Child Support

Why you should pay child support

Posted by on Oct 28, 2017 in Child Support | 0 comments

Child support, for those who have to pay it, can be a huge burden. The amount of money expected can end up leaving some parents deeply in debt and struggling with their own bills. At such moments, it can feel unfair that so much financial burden is placed on their shoulders. In order to give a reminder why they should keep paying, no matter the struggle, here are a few points from the law firm of Marshall & Taylor (which specializes in child support) to keep in mind.

-Childcare pays for a child’s health

Everyone knows that health care is expensive in America. If a parent doesn’t provide child support, it may be that the other parent would not be able to afford a decent insurance policy, in which case the child would be at greater risk. No expense should be spared to keep a child healthy.

-Child care can be saved for education

Another great expense in American life is college. Although the other parent might be able to afford to keep up a decent living for the children, that parent may still struggle to have anything left over to save towards a good education. Child support fixes this problem and allows the parents to work together (no matter their relationship) to save for the future of their children.

-Child care can keep a roof over a child’s head

Sometimes, things are more desperate than that. For some parents who have custody of children, they are unable to even afford to provide a decent home. In such cases, it would be absolutely unforgivable for child care not to be provided. No child deserves to struggle to find a safe place to sleep at night, particularly if they wouldn’t otherwise have to.

-Child care can put food in a child’s mouth

This may be the most important point of all. It is hard for divorced parents to truly know each other’s circumstances. It may be that the parent with custody is struggling even to put food on the table. If this is the case, the other parent has an absolute responsibility to be aiding his or her children in every way possible.

-Not paying can lead to legal action

A final incentive for those unmoved by the above situations. Not paying child support can lead to fines and even jail time. So, even if a person wants to avoid the payments, they have absolutely no legal right to do so, and failure to pay can lead to some very severe penalties.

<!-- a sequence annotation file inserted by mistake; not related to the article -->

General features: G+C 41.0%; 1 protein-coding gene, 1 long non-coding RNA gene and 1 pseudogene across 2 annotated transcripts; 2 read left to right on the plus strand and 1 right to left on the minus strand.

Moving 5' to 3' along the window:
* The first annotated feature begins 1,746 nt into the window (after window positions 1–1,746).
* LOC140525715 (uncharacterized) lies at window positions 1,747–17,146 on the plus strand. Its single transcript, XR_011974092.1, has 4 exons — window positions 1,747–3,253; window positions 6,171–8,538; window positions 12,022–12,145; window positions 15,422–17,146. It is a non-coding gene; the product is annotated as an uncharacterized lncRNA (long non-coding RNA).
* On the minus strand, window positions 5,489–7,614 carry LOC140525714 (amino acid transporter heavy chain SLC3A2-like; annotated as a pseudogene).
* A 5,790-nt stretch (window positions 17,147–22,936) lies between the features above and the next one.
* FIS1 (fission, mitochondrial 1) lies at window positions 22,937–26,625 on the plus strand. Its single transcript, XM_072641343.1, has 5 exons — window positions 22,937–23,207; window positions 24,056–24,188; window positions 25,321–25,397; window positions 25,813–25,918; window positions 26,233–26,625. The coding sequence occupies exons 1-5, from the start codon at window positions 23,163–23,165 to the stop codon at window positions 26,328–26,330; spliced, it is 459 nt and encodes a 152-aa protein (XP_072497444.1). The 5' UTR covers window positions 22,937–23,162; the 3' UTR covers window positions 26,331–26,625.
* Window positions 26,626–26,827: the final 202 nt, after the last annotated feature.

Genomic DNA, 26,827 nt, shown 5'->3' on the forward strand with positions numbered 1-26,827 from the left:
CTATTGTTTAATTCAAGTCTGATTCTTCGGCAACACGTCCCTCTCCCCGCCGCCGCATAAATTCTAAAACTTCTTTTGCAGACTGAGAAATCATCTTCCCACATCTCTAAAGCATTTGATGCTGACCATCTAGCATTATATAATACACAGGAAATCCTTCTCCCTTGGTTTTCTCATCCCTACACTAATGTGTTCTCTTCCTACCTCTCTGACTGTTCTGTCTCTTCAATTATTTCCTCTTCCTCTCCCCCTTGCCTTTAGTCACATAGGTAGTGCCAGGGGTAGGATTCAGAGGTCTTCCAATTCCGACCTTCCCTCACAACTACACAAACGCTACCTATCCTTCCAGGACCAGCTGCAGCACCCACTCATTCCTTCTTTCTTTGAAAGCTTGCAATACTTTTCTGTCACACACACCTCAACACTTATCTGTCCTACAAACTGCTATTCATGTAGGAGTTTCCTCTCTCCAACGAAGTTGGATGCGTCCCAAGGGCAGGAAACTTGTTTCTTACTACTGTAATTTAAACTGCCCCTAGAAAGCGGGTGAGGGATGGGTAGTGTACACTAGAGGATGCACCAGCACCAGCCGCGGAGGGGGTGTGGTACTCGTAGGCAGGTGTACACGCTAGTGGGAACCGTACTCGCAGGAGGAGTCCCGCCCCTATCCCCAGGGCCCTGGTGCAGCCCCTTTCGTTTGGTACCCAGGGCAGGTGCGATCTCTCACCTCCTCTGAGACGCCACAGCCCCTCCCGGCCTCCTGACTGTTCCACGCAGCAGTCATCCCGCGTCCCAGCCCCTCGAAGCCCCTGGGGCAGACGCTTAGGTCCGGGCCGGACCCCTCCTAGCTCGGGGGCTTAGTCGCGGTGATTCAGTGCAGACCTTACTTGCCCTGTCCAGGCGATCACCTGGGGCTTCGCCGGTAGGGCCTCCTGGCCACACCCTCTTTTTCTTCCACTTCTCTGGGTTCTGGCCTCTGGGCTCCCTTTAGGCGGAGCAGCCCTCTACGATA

There are times when child support can seem unfair. For many, they do not see the benefits listed above, but only a former spouse living in their former home, enjoying a better life with the extra money. That may be the perception, but the reality is that without that money, the children would undoubtedly suffer.

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Special Issues in Military Divorce

Posted by on Jul 2, 2012 in Child Custody, Child Support, Divorce | 0 comments

Special Issues in Military Divorce

Even when it comes to dissolution of a marriage, the government sometimes gets involved. Military divorce is different from civilian divorce in many ways, from where to file to what happens to a person’s pension and other benefits. The government provides for both the service member and their spouses, especially if the service member is on active duty.


When you file for a civilian divorce, it is usually in the state where you lived as a couple. This is jurisdiction. But when it comes to military divorce where one or both spouses may be stationed in different states or even countries, deciding on where to file for divorce can be tricky. The laws of the state where the divorce is filed applies, which can have significant differences in terms of finances as well as rights.

Spousal and Child Support

Married military service personnel are governed by a set of laws designed specifically to address issues of divorce. The Uniformed Services Former Spouses’ Protection Act (USFSPA), for example, is a federal law that addresses calculation of child and spousal support as well as the impact on military retirement pension, which is considered property rather than income.

Pension and Other Benefits

Under the USFSPA, a former spouse is entitled to a certain portion of a service member’s retirement pay. If the service member was on active duty for 10 years and had been married to the same spouse for that period or longer, the Defense Finance and Accounting Service (DFAS) pays in a portion of the retirement directly into the former spouse’s account. If the marriage was less than 10 years, the former spouse is still entitled to some portion of the retirement pay, but it will no longer be sent directly from the DFAS. Other benefits are treated based on state laws subject to special instructions for specific conditions.

Visitation Rights and Child Custody

When one or both parents are on active duty and constantly moving or deployed, coming to a realistic custodial and visitation schedule can be challenging. To resolve these and other issues, military divorce lawyers should be retained for the informed and experienced negotiation of an equitable settlement.

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